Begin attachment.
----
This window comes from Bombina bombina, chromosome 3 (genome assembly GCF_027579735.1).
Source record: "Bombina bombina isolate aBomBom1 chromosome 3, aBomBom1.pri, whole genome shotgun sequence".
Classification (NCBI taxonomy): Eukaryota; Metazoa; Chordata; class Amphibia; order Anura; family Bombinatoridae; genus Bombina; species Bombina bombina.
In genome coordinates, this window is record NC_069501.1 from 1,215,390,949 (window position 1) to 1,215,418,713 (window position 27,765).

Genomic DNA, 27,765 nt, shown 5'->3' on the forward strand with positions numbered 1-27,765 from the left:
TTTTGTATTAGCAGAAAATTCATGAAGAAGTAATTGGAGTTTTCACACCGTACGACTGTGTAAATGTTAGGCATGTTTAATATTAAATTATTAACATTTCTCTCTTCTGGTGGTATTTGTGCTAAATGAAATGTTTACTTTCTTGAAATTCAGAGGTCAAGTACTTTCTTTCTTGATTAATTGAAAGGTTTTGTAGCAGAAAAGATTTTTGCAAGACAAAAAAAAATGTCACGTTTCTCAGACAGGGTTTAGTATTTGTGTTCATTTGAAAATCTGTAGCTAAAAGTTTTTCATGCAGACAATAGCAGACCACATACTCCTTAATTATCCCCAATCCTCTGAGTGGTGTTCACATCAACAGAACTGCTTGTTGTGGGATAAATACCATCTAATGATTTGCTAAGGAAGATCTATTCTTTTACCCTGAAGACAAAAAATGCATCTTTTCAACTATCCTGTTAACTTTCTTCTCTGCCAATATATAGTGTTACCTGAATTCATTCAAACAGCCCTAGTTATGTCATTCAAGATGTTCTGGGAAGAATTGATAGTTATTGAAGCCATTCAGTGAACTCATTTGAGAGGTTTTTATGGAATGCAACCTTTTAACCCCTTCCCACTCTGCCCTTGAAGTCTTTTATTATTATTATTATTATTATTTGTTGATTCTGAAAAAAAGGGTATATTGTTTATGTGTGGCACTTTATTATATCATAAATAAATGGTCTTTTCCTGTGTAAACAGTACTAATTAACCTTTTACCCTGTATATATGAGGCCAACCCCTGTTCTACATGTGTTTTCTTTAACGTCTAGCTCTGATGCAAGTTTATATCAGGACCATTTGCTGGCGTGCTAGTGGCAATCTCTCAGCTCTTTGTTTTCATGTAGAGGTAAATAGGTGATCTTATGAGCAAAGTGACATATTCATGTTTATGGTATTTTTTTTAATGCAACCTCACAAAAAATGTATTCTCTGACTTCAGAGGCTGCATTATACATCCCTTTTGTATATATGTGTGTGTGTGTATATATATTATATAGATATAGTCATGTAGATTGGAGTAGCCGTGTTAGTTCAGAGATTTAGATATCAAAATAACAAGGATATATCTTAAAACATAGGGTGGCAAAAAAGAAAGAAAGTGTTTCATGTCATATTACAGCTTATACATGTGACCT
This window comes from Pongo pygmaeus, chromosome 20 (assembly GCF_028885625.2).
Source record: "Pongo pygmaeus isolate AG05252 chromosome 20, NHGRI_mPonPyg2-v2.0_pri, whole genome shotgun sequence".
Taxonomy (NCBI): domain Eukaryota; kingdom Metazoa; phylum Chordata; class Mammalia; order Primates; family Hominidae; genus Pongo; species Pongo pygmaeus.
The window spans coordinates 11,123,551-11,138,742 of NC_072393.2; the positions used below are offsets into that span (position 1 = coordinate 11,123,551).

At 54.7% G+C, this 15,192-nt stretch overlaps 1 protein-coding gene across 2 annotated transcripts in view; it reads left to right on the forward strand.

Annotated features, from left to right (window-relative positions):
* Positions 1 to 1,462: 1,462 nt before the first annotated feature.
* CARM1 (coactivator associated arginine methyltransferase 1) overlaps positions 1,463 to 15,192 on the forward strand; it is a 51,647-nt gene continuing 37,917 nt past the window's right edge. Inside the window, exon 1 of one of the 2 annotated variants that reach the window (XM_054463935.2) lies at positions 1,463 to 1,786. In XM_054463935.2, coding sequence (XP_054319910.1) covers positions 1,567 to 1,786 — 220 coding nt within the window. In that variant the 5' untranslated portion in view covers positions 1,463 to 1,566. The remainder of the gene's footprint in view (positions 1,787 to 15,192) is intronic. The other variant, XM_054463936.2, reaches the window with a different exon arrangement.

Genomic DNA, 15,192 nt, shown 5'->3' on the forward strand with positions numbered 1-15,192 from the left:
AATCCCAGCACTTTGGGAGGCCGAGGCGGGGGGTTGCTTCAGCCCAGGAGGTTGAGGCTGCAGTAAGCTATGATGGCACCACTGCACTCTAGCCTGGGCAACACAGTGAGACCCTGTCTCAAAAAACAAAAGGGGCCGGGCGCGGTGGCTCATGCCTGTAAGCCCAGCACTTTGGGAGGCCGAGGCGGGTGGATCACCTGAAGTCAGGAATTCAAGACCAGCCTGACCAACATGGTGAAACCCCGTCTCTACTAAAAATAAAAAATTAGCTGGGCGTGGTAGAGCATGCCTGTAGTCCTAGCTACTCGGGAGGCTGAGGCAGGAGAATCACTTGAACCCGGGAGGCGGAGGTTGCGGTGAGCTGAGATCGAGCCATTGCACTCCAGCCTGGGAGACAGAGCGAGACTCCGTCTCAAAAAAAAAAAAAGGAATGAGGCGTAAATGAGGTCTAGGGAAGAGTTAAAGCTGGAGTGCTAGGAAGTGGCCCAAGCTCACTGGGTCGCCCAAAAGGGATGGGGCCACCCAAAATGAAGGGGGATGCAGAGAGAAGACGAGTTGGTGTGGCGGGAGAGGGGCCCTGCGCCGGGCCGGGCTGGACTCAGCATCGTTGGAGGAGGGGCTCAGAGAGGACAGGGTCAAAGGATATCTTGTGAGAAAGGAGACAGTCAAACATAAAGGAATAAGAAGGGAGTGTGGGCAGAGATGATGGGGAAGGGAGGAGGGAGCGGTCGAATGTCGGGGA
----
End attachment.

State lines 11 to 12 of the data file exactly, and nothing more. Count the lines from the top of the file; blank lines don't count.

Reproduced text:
At 54.7% G+C, this 15,192-nt stretch overlaps 1 protein-coding gene across 2 annotated transcripts in view; it reads left to right on the forward strand.

Annotated features, from left to right (window-relative positions):